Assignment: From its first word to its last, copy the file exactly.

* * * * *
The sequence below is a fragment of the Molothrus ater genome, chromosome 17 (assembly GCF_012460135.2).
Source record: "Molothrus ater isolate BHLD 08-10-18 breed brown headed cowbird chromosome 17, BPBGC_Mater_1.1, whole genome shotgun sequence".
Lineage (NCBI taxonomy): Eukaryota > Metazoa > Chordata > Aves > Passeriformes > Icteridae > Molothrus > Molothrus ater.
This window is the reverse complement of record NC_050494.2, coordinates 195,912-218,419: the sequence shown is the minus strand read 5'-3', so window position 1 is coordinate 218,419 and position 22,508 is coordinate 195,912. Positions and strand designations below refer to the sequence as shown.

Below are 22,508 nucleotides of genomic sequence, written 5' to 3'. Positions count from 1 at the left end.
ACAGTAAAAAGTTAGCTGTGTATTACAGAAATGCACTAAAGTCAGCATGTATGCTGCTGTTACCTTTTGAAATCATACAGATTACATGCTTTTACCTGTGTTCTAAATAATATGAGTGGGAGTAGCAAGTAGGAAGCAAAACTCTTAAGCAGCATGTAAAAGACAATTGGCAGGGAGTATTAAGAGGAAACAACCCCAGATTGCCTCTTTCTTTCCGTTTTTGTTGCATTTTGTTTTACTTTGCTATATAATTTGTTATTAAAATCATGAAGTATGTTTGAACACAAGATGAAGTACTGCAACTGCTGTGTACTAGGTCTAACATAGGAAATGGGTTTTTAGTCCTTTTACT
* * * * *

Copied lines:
The sequence below is a fragment of the Molothrus ater genome, chromosome 17 (assembly GCF_012460135.2).
Source record: "Molothrus ater isolate BHLD 08-10-18 breed brown headed cowbird chromosome 17, BPBGC_Mater_1.1, whole genome shotgun sequence".
Lineage (NCBI taxonomy): Eukaryota > Metazoa > Chordata > Aves > Passeriformes > Icteridae > Molothrus > Molothrus ater.
This window is the reverse complement of record NC_050494.2, coordinates 195,912-218,419: the sequence shown is the minus strand read 5'-3', so window position 1 is coordinate 218,419 and position 22,508 is coordinate 195,912. Positions and strand designations below refer to the sequence as shown.

Below are 22,508 nucleotides of genomic sequence, written 5' to 3'. Positions count from 1 at the left end.
ACAGTAAAAAGTTAGCTGTGTATTACAGAAATGCACTAAAGTCAGCATGTATGCTGCTGTTACCTTTTGAAATCATACAGATTACATGCTTTTACCTGTGTTCTAAATAATATGAGTGGGAGTAGCAAGTAGGAAGCAAAACTCTTAAGCAGCATGTAAAAGACAATTGGCAGGGAGTATTAAGAGGAAACAACCCCAGATTGCCTCTTTCTTTCCGTTTTTGTTGCATTTTGTTTTACTTTGCTATATAATTTGTTATTAAAATCATGAAGTATGTTTGAACACAAGATGAAGTACTGCAACTGCTGTGTACTAGGTCTAACATAGGAAATGGGTTTTTAGTCCTTTTACT